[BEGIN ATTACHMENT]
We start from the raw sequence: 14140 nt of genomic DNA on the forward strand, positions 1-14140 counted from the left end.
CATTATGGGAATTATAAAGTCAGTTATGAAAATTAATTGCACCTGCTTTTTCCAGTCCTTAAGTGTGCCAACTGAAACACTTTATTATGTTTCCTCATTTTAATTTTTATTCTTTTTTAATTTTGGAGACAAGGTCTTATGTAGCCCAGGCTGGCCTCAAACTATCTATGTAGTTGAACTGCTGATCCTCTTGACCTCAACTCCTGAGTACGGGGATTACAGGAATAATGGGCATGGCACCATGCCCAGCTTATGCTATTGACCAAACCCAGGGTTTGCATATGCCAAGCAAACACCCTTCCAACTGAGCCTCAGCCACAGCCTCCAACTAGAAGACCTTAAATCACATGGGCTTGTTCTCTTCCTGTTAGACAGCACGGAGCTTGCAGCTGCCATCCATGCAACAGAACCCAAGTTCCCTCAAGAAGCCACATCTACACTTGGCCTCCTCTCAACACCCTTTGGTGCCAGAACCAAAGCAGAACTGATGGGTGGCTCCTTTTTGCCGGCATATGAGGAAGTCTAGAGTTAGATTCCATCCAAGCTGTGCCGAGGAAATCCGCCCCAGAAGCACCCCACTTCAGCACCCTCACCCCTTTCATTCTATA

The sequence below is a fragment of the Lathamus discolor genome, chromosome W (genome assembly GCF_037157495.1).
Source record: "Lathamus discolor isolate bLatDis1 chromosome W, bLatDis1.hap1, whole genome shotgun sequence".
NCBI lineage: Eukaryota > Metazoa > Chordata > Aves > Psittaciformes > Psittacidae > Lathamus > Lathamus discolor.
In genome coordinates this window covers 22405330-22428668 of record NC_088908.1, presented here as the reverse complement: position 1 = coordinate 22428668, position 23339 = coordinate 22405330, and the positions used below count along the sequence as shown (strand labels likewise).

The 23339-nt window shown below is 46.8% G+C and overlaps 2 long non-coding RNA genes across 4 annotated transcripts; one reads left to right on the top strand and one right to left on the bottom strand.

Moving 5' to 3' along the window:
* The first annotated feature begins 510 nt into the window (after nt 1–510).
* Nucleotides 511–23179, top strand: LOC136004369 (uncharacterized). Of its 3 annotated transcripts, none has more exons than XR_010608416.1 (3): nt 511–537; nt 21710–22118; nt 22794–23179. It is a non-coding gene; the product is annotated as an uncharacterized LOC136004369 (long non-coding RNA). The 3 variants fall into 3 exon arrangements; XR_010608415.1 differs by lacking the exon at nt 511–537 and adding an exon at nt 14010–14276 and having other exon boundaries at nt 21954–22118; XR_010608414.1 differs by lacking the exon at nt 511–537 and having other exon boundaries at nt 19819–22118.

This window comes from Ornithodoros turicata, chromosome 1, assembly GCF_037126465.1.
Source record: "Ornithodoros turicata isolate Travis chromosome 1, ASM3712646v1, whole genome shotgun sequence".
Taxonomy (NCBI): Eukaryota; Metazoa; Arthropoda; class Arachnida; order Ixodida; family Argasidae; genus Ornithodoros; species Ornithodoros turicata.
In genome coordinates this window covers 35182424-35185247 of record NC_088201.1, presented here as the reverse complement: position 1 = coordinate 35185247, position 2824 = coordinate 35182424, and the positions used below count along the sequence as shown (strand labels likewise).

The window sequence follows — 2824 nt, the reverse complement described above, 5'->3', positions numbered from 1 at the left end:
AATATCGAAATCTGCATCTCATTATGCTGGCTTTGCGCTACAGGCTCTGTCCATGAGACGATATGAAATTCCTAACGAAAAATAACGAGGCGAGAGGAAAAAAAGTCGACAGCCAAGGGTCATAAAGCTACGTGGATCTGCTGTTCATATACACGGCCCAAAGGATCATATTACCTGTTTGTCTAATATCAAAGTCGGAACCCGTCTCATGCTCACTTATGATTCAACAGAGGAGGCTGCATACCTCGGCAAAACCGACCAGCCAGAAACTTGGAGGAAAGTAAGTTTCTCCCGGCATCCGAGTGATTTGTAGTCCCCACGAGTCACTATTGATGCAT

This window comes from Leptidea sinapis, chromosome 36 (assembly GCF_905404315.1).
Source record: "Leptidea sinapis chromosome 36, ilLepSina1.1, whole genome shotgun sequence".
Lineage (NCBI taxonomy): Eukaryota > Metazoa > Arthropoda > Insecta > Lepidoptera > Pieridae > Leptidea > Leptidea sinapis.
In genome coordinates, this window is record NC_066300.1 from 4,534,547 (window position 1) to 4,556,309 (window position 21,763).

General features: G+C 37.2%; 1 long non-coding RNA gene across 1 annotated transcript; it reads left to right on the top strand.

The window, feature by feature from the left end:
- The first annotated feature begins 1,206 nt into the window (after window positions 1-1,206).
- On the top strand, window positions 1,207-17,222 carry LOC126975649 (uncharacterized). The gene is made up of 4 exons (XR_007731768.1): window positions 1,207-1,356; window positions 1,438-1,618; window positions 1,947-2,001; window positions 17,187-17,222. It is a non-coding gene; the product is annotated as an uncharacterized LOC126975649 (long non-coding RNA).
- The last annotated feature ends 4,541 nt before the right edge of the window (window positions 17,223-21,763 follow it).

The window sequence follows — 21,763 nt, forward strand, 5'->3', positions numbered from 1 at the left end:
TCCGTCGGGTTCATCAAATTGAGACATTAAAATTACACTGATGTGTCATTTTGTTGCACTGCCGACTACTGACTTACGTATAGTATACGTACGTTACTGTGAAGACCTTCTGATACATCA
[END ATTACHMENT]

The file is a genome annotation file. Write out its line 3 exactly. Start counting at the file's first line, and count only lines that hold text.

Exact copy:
The sequence below is a fragment of the Lathamus discolor genome, chromosome W (genome assembly GCF_037157495.1).